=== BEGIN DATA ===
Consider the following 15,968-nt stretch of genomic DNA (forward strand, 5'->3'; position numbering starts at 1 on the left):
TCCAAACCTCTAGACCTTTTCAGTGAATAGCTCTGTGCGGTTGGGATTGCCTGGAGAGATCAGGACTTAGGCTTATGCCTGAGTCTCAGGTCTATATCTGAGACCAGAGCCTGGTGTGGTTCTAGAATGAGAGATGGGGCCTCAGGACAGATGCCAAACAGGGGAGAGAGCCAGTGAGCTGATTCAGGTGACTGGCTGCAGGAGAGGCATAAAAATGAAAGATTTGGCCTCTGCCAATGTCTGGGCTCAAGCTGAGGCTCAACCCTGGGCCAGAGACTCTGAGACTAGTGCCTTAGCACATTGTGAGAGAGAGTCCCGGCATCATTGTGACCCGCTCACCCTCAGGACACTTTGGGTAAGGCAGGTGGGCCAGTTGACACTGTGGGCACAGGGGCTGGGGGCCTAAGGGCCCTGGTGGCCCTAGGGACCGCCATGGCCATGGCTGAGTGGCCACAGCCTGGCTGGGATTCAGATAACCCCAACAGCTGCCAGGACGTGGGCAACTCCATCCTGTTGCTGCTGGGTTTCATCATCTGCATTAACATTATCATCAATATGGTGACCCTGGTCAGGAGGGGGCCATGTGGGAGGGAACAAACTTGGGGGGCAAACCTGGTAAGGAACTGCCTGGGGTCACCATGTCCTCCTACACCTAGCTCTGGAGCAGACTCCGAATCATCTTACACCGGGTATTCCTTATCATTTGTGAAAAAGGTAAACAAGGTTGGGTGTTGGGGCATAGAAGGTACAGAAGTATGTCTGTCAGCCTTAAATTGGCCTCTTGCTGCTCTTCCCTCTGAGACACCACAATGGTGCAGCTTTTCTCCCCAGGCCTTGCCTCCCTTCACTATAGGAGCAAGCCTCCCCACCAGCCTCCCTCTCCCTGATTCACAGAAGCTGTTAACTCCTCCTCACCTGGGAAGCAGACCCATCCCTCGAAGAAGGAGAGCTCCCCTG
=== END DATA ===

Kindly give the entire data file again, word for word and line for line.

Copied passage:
Consider the following 15,968-nt stretch of genomic DNA (forward strand, 5'->3'; position numbering starts at 1 on the left):
TCCAAACCTCTAGACCTTTTCAGTGAATAGCTCTGTGCGGTTGGGATTGCCTGGAGAGATCAGGACTTAGGCTTATGCCTGAGTCTCAGGTCTATATCTGAGACCAGAGCCTGGTGTGGTTCTAGAATGAGAGATGGGGCCTCAGGACAGATGCCAAACAGGGGAGAGAGCCAGTGAGCTGATTCAGGTGACTGGCTGCAGGAGAGGCATAAAAATGAAAGATTTGGCCTCTGCCAATGTCTGGGCTCAAGCTGAGGCTCAACCCTGGGCCAGAGACTCTGAGACTAGTGCCTTAGCACATTGTGAGAGAGAGTCCCGGCATCATTGTGACCCGCTCACCCTCAGGACACTTTGGGTAAGGCAGGTGGGCCAGTTGACACTGTGGGCACAGGGGCTGGGGGCCTAAGGGCCCTGGTGGCCCTAGGGACCGCCATGGCCATGGCTGAGTGGCCACAGCCTGGCTGGGATTCAGATAACCCCAACAGCTGCCAGGACGTGGGCAACTCCATCCTGTTGCTGCTGGGTTTCATCATCTGCATTAACATTATCATCAATATGGTGACCCTGGTCAGGAGGGGGCCATGTGGGAGGGAACAAACTTGGGGGGCAAACCTGGTAAGGAACTGCCTGGGGTCACCATGTCCTCCTACACCTAGCTCTGGAGCAGACTCCGAATCATCTTACACCGGGTATTCCTTATCATTTGTGAAAAAGGTAAACAAGGTTGGGTGTTGGGGCATAGAAGGTACAGAAGTATGTCTGTCAGCCTTAAATTGGCCTCTTGCTGCTCTTCCCTCTGAGACACCACAATGGTGCAGCTTTTCTCCCCAGGCCTTGCCTCCCTTCACTATAGGAGCAAGCCTCCCCACCAGCCTCCCTCTCCCTGATTCACAGAAGCTGTTAACTCCTCCTCACCTGGGAAGCAGACCCATCCCTCGAAGAAGGAGAGCTCCCCTG